Current Award Recipients (FY2021)
2021 FSUCML Board of Trustees Scholarship Recipients
The FSUCML Board of Trustees Scholarship is funded through the generosity of the FSUCML Board of Trustees. This scholarship supports FSU graduate students who use the FSUCML as a base for conducting their research. Congratulations to the 2021 recipients:
Erica Atkins, (Dept. Biological Science. Advisor: Dr. Scott Burgess) will focus on characterizing spatiotemporal patterns for the accumulation of genetic diversity in a local marine bryozoan (Bugula neritina) that successfully recovers from a sudden population reduction (bottleneck event) biannually. She aims to improve the understanding of the processes and patterns behind successful population recoveries. This knowledge can then be used to inform conservation and recovery efforts for other at-risk populations. Erica was also awarded the Coastal & Marine Conservation Graduate Student Award. Summer Research Assistantship.
Rachael Best, (Dept. Biological Science. Advisor: Dr. Don Levitan) will continue examining the role of phenotypic plasticity in the persistence of a common species of gorgonian octocoral (Leptogorgia virgulate) found on both inshore and offshore reefs. Sessile organisms are organisms that are anchored to a hard substrate and cannot move about freely. Because of this, plasticity has been shown to be the primary mechanism allowing the species to persist under highly variable environments. She aims to better understand the mechanisms enabling this species and other sessile organisms to persist under variable and changing environmental conditions.
Nika Blank, (Dept. Biological Science. Advisor: Dr. Sandra Brooke) will be investigating the diversity and community structure of benthic hardbottom ecosystems across the coastal West Florida Shelf (WFS) and identifying the location of shifts in species distribution or community diversity. There is a lack of data on the hardbottom communities of the coastal WFS, creating a large gap in understanding the taxonomy and ecological roles of the species that both colonize and rely on these areas. Ultimately, identifying areas where there are ecoregion boundaries or transitions in the hardbottom communities will provide valuable insight into the connectivity of these habitats and how they may change in the future under more stressful environmental conditions.
Ashley Dawdy, (Dept. Biological Science. Advisor: Dr. Dean Grubbs) will focus on researching the behavior, ecological role and seasonal area use of cownose rays (Rhinoptera bonasus) in Apalachicola Bay, FL. She will track cownose rays over the course of two years using acoustic telemetry. The data collected during this time will provide insight regarding changes in seasonal bay use across the species’ lifespan, as well as reveal potential critical habitat for mature individuals and pups using specific areas for refuge, pupping, or mating.
Blake Hamilton, (Dept. Biological Science. Advisor: Dr. Dean Grubbs) will study the isotopic turnover rate and species-specific diet tissue discrimination factors of multiple tissues in the southern stingray (Hypanus americana). Many ecological studies using stable isotope analyses to address questions related to diet and nutrition rely on species-specific diet tissue discrimination factors (DTDFs) which describe the difference in isotopic signatures of consumer and prey. However, many elasmobranch researchers have questioned the reliability of DTDFs, as more in-depth analyses have shown that DTDFs are quite variable in elasmobranchs. Due to low sample sizes, more robust experimental designs are required in order to validate these claims and provide more realistic DTDFs for application in future trophic studies.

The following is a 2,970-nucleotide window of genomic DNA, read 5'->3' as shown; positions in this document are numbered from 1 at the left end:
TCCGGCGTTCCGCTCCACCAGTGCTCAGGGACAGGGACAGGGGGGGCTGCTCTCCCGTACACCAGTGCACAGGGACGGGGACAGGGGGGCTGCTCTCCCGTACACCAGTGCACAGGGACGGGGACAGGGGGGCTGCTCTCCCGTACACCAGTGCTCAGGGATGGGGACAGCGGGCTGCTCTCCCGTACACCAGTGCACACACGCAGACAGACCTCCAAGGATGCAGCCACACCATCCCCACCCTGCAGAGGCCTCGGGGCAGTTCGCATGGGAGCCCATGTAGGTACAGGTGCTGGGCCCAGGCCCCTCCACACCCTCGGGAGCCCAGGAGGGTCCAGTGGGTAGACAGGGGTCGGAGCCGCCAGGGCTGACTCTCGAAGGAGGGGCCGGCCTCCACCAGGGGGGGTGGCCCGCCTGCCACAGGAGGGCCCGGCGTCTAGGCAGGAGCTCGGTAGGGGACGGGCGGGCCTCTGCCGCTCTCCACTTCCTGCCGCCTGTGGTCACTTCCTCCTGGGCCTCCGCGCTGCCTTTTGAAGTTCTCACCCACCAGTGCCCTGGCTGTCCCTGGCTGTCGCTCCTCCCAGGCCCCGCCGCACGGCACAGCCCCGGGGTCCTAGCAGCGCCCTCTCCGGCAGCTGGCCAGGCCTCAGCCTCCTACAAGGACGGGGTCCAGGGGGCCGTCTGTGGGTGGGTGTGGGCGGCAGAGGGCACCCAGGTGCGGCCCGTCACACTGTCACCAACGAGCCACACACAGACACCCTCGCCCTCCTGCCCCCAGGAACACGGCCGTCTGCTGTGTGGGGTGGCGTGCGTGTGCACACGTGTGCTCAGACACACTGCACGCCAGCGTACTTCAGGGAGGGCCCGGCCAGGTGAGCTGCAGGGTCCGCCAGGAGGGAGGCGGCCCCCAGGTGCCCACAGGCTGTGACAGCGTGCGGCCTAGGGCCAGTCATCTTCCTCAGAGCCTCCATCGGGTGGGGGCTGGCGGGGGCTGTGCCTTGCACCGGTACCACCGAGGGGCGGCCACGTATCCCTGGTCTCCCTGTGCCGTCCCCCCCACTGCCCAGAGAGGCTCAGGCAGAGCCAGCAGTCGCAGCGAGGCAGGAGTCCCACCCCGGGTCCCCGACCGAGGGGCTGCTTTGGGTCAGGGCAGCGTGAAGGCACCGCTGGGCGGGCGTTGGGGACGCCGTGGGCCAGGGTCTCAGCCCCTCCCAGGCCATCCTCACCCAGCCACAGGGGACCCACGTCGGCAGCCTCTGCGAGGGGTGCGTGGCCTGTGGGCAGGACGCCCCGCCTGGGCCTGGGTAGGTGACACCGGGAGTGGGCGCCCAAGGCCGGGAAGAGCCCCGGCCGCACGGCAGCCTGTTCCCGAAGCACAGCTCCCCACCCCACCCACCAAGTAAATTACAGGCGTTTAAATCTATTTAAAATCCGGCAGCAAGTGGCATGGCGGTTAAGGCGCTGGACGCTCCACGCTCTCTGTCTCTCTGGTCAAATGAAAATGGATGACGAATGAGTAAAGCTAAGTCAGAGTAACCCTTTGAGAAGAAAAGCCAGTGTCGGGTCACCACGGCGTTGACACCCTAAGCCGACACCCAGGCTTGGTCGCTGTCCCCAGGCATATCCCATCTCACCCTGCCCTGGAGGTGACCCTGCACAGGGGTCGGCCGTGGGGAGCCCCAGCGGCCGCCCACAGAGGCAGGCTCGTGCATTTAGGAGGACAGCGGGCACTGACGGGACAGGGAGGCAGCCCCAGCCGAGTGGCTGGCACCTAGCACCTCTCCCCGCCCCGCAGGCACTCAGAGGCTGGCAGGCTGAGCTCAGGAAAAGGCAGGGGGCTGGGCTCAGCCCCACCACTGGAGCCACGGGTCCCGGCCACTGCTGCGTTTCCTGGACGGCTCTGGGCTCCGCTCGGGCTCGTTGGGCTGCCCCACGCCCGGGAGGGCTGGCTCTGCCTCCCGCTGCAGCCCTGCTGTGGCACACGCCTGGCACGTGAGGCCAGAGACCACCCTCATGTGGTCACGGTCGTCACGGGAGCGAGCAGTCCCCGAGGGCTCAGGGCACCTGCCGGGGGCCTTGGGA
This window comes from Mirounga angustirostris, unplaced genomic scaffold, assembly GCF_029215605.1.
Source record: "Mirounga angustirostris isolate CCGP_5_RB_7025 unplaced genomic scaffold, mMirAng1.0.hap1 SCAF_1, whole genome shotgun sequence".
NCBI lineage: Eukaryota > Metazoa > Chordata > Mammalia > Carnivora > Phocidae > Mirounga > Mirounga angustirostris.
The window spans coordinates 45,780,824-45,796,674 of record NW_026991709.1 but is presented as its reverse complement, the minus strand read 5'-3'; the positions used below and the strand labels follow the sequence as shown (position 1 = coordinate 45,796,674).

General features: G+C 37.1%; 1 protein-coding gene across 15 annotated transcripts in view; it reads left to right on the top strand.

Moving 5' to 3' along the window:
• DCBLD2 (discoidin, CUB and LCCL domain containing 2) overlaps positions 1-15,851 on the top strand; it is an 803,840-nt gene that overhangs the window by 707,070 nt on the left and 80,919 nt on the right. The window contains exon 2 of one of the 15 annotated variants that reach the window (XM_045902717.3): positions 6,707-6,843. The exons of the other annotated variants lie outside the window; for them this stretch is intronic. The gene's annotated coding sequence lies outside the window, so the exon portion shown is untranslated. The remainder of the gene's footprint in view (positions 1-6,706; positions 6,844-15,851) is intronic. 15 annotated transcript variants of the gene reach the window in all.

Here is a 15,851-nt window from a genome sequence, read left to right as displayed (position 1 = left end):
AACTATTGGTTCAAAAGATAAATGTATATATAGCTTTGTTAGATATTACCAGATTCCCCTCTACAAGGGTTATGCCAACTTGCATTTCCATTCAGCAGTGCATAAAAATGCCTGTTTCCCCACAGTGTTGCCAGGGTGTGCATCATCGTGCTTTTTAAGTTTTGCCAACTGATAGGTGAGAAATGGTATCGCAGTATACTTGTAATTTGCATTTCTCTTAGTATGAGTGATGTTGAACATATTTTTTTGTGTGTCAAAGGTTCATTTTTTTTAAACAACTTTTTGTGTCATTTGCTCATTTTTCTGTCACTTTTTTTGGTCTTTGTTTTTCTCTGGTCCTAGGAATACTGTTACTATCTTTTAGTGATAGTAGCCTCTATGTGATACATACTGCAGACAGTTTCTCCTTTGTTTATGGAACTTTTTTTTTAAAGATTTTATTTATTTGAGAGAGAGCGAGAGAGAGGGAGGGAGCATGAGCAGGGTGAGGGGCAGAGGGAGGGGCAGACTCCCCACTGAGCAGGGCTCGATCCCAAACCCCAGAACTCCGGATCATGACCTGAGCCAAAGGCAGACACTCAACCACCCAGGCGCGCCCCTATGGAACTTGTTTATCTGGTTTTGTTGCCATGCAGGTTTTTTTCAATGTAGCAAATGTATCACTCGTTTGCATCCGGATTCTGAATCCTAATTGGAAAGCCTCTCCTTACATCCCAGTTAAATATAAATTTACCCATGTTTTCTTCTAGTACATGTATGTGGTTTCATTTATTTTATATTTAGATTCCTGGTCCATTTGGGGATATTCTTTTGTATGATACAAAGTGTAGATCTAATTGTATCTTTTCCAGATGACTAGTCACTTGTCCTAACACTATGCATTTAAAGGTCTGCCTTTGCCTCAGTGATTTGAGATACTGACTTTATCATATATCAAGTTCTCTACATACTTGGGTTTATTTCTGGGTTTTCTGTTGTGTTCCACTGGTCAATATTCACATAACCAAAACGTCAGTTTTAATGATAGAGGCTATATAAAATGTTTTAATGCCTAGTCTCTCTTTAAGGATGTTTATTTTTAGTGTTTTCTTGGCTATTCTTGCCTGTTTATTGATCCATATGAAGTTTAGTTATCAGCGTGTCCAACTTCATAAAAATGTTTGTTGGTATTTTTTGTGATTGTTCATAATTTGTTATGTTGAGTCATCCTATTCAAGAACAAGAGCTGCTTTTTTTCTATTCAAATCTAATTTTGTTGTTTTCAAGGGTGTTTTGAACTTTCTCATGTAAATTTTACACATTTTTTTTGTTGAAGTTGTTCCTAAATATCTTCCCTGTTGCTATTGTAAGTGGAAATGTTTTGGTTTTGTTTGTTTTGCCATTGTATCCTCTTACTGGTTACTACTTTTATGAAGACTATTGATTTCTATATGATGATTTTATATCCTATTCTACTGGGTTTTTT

Sean McCollum, (Dept. Biological Science. Advisor: Dr. Sophie McCoy) will track the reduction of calcification-derived CO2 by seagrass and epiphyte (plants that grow on other plants) productivity. Seagrass meadows host large quantities of calcium carbonate (CaCO3) within their sediments and facilitate high rates of calcification. This has generated concern as the precipitation of CaCO3 reduces alkalinity and emits CO2 at a rate of .6 moles per mole of CaCO3 precipitated. It is presently unclear if CO2 emitted by calcification directly evades to the atmosphere or if metabolic or physical processes buffer its influence on air-sea CO2 flux. Quantifying this process is important in understanding the influence CaCO3 precipitation on the carbon cycle of seagrass meadow ecosystems. He aims to better understand this cycle by using mesocosm experiments to directly quantify the ability of seagrasses and epiphytes to buffer the emission of CO2 by calcification.
Aaron Ridall, (Dept. Biological Science. Advisor: Dr. Jeroen Ingels) will assess microplastics distribution in a local system and how the distributions change based on seasonal patterns and with proximity to local wastewater treatment plants, likely point-sources for microplastic pollution into the Gulf of Mexico. The effects of microplastics pollution are often considered for macro- and megafauna, but few works have attempted to assess the effects on benthic invertebrates. To expand this microplastics view, Aaron will focus primarily on nematodes, an abundant group of organisms with important roles in ecosystem function. Understanding how microplastics affect nematode assemblage dynamics would also provide information on the potential use of nematodes as ecological indicators of microplastics pollution.
Second-year Ph.D. student Randi Bowman (Brooke Lab) has been awarded an NSF Graduate Research Fellowship to fund her research on the effects of stressors on trait diversity in coral reef ecosystems. Coral reefs are declining worldwide, but it remains unknown how these declines are affecting and are affected by functional diversity, a measure of biodiversity concerned with the traits of organisms that influence one or more aspects of ecosystem functioning. Randi aims to merge long-term monitoring data, laboratory experiments, and modeling to improve our understanding of the importance of trait variation on resilience in coral reef ecosystems.